Importance of Kindergarten states three things Imitation, play and rhythm. These are the three basic components that characterize the attention of the teachers and the progress of activities in a Kindergarten that follows the World education. In our Kindergarten the teachers have formed according to a constant inner work in the awareness of the importance of their task.
Much attention has been centered during recent years upon children of preschool age. Kindergartens, either public or private, have been established in many communities to care for their educational and social needs. On every hand there is evidence that the kindergarten movement is gaining momentum; but the great lack of kindergartens in many of the most progressive towns and cities indicates that the underlying purposes of the kindergarten are not clearly apprehended. Properly to appraise the kindergarten, one must understand its purposes.
One of its great objectives is increased health.
Most of the physical defects found in children of school age originate and are remediable in the preschool years. Children from four to six years of age have enlarged tonsils, adenoids, carious teeth, undernourished bodies, and other defects ordinarily detected in the first and second grades. The kindergarten brings children into the school system from one to two years earlier than obtains where there is no kindergarten. Health examinations are instituted, physical defects are reported to parents, and remedial measures are taken at least one or two years earlier than would otherwise be the case. The potential injury from physical defects is thus greatly reduced.
Importance of Kindergarten In The kindergarten prevents failure in the first grade.
From 25 to 50 per cent of the children fail to complete the work of the first grade in a single year where there are no kindergartens. The most common causes of failure are immaturity, frequent or prolonged absence, or a lack of understanding of the English language. Mere babes do not enter the first grade when there are kindergartens, but are educated in the latter until they are mature enough to do the work of the grade. The kindergarten thus fosters attitudes of success and mastery rather than those of defeat and failure at the very beginning of school life.
Medical examination in the preschool period, by removing many of the causes of illness before the children enter the first grade, makes possible better health and better attendance and, for that reason, a greater likelihood of success. Children whose mother tongue is not the English language gain acquaintance with it before they begin the more formal work of the school, and the language handicap is thus removed.
The kindergarten is a very potent agency of Americanization, of which process learning the English language is only a part In the kindergarten children work and play in accordance with American ideals. They practice the principles of cooperation, sharing, and fair play. They not only learn how to choose and follow leaders but are themselves given abundant opportunity to develop and exercise power of leadership. In all their activities they express themselves, their own ideas, their own feelings, their own creative abilities. In this way every child is Americanized, regardless of his parentage. But this is not all; the kindergarten opens for the teacher and the visiting nurse a contact with the home and an opportunity to acquaint the foreign-born with American standards of life.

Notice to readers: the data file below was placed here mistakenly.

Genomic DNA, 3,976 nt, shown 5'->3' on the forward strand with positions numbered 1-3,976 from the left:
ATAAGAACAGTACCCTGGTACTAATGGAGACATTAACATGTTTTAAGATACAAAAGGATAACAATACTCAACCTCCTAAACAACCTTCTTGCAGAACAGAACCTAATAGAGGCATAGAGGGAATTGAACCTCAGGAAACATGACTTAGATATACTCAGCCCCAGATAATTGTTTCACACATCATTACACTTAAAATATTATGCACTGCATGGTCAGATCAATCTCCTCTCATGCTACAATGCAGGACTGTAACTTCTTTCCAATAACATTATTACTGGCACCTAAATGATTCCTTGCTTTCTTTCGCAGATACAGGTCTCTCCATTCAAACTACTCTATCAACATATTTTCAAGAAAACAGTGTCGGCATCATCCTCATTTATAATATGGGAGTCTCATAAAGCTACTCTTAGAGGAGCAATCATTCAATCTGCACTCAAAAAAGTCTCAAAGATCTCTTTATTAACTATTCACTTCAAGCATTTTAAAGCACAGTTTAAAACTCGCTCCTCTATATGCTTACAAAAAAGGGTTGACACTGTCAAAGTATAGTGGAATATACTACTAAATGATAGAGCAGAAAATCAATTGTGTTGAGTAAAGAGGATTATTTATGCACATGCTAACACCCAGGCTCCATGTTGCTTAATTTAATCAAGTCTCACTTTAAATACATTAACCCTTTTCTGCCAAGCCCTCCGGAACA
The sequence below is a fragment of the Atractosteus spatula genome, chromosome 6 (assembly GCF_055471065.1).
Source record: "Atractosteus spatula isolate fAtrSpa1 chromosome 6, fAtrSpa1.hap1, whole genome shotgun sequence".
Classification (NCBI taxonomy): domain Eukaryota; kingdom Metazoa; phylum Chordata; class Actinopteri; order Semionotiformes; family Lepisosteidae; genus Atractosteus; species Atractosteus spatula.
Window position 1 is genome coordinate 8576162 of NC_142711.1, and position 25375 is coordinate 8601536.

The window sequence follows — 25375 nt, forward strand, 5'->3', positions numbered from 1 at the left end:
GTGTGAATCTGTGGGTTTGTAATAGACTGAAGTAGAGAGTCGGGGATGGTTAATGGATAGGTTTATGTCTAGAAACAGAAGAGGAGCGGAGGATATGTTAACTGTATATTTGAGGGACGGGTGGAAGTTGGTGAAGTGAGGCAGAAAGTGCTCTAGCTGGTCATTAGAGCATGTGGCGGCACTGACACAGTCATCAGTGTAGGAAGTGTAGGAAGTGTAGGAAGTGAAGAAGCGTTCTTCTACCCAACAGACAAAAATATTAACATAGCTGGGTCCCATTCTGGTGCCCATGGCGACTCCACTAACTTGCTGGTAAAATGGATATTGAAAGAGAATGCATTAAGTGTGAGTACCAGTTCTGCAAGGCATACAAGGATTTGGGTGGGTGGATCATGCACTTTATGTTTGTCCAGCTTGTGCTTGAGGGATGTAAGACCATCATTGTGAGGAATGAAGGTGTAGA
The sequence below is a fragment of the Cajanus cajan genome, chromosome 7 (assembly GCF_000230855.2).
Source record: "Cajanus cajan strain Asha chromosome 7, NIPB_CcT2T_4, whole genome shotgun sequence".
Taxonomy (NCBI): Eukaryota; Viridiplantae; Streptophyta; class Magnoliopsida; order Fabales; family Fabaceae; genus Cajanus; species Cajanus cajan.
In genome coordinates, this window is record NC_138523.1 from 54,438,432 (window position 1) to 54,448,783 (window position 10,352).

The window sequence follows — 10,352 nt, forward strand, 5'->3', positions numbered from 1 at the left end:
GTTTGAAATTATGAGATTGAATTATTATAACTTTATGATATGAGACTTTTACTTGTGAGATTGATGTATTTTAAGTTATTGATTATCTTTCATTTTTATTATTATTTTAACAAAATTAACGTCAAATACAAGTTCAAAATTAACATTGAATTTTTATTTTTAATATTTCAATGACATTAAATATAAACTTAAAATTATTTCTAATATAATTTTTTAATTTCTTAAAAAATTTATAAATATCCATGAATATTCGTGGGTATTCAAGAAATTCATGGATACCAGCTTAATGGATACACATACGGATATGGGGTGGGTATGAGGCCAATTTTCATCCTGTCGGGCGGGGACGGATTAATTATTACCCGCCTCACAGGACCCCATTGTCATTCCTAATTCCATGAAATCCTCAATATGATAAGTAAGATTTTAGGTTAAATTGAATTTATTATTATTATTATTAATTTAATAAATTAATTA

Finally, the kindergarten provides human association of a kind not always possible in the home. In many American homes there is an only child; in many others are children widely separated in ages. Unless such children are fortunate as to playmates, they are almost constantly in contact with superiors or inferiors. It is extremely unfortunate for a child to be deprived of association with his equals at a time when he should be learning to enjoy and cope with them, learning to give and take, to share toys, books, and experiences. No child can develop a well-organized personality without contact with his peers. “To the kindergarten is entrusted the great responsibility and the most delicate task of so balancing self-expression and self-repression as to develop a human personality that is at the same time self-sufficient, yet helpful and cooperative.”
There is little formal work in the modem kindergarten. The kindergarten atmosphere is one of joyousness. The children constantly engage in activities that grip their interest. Technically, the activities are called projects. Whatever the child purposes to do and proceeds to carry out is a project. It is purposeful, planned activity.
The doll’s house is a typical project. Dolls and building blocks are part of the equipment of every kindergarten. To the children dolls are human beings and must have homes. They build houses for them, using the wooden blocks. Every room requires appropriate furniture; they build it with blocks — plus imagination. The location of the furniture is important. It has reference to air and light as well as to convenience otherwise. If a child wrongly locates a bed or dressing-table, his playmates will have suggestions to offer of a better location. The dolls require clean clothing and clean bedding; so the children do the necessary laundering. Dolls, like children, take naps, and the children put them to bed.